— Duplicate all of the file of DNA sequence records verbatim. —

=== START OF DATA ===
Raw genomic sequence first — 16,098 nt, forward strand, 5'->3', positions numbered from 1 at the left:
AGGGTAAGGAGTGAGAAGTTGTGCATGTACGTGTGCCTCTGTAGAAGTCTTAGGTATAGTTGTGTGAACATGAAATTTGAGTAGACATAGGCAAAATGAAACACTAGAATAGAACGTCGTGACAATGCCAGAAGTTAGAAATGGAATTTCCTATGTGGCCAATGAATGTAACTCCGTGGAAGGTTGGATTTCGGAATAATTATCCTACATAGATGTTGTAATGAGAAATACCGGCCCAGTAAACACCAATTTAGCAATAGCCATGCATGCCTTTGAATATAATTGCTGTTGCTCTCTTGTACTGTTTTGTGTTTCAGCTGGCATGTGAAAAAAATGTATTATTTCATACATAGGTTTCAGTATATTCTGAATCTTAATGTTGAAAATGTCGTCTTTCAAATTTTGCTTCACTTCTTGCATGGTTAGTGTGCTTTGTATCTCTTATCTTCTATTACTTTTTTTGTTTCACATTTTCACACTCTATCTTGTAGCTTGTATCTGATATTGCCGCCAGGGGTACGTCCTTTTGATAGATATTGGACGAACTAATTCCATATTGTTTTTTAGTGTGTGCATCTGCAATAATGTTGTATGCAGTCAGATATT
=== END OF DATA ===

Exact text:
Raw genomic sequence first — 16,098 nt, forward strand, 5'->3', positions numbered from 1 at the left:
AGGGTAAGGAGTGAGAAGTTGTGCATGTACGTGTGCCTCTGTAGAAGTCTTAGGTATAGTTGTGTGAACATGAAATTTGAGTAGACATAGGCAAAATGAAACACTAGAATAGAACGTCGTGACAATGCCAGAAGTTAGAAATGGAATTTCCTATGTGGCCAATGAATGTAACTCCGTGGAAGGTTGGATTTCGGAATAATTATCCTACATAGATGTTGTAATGAGAAATACCGGCCCAGTAAACACCAATTTAGCAATAGCCATGCATGCCTTTGAATATAATTGCTGTTGCTCTCTTGTACTGTTTTGTGTTTCAGCTGGCATGTGAAAAAAATGTATTATTTCATACATAGGTTTCAGTATATTCTGAATCTTAATGTTGAAAATGTCGTCTTTCAAATTTTGCTTCACTTCTTGCATGGTTAGTGTGCTTTGTATCTCTTATCTTCTATTACTTTTTTTGTTTCACATTTTCACACTCTATCTTGTAGCTTGTATCTGATATTGCCGCCAGGGGTACGTCCTTTTGATAGATATTGGACGAACTAATTCCATATTGTTTTTTAGTGTGTGCATCTGCAATAATGTTGTATGCAGTCAGATATT